The Great Southern Brood has flung its fling, sung its songs, flown its flights, sowed its seeds. A few lonely latecomers still flit around, looking a little lost, wondering where the big party is, but the waves of red-eyed revelers of past weeks have mostly passed on.
I expect that not everyone is sorry to see them go, but I’ll miss them. Some things about them, at least.. Not necessarily the startle of having them land on my face or scrabble down inside my shirt. Not the certainty of getting a car full of cooked arthropods if I leave the windows down on a sultry day. But I’ll miss the exuberance, the silvery explosion of sound when I open the backyard gate and startle them at rest, the sight of hordes of them stirring around in the trees, looking like bees buzzing around a hive. I’ll even miss their music and trying to unravel its complicated rhythms and waves.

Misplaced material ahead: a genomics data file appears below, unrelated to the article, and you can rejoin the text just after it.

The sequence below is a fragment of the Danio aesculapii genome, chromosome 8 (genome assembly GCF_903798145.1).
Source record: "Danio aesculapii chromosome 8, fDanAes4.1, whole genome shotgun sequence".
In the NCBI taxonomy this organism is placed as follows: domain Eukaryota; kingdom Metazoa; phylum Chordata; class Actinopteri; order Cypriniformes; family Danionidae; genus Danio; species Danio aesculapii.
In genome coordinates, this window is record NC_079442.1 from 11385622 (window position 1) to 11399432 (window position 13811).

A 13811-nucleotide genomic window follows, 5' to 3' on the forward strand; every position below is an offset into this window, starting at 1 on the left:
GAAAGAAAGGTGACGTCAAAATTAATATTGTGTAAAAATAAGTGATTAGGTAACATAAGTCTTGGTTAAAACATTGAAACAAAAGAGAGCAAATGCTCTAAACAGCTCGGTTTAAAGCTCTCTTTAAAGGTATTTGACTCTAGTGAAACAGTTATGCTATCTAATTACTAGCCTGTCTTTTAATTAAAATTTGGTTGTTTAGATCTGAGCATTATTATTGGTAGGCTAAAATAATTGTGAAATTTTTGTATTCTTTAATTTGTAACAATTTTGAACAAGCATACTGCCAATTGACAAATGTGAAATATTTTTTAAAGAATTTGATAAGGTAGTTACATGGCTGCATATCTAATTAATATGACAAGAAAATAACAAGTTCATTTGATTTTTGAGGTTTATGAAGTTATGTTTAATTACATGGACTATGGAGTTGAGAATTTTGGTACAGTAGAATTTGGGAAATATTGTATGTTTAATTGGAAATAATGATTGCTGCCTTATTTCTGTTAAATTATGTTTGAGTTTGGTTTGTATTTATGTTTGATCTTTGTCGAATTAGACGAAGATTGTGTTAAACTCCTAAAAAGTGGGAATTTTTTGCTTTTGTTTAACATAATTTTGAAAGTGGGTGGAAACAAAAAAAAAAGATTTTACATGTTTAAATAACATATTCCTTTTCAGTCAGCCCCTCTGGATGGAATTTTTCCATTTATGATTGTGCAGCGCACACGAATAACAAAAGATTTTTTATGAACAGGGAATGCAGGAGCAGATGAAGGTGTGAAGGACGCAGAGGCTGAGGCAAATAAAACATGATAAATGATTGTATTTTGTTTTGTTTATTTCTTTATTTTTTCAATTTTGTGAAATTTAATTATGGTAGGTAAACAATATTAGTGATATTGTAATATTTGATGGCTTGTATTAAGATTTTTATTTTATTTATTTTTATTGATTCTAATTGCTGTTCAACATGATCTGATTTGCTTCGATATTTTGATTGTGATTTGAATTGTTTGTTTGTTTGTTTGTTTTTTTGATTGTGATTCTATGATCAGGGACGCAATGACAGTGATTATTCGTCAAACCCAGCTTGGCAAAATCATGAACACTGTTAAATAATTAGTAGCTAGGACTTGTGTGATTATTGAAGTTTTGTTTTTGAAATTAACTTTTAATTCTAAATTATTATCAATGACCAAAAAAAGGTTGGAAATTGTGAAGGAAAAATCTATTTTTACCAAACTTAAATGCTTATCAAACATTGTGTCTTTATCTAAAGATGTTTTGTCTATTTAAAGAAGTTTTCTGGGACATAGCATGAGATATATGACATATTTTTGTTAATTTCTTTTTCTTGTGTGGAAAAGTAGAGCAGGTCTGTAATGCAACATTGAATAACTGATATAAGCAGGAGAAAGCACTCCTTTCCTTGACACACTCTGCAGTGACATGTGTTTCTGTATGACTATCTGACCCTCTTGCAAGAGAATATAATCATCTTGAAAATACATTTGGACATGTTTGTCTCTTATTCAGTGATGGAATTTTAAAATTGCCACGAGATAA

Some determined grumps see them only as pests, screeching too loud and littering the ground. They leave their messy exoskeletons clinging to our neat fences and manicured plants. They are graspy and noisy and alien and, well, just so untidy.
But me, I see them as part of the grand, sacred rhythm of the world. A bit less majestic, maybe, but no less fascinating than the great wildebeest migrations in Africa
or the mysterious simultaneous blooming and death of some bamboos. This is spectacle and a manifestation of the grand pulse of life. Our objections are petty and trivial.
Maybe in thirteen years, we will see their children in our backyard. Maybe they will perch on our shoulders to ask about the ancestors. And maybe we’ll take the time to tell them that we knew them, marveled at them, and, some of us at least, loved having them here.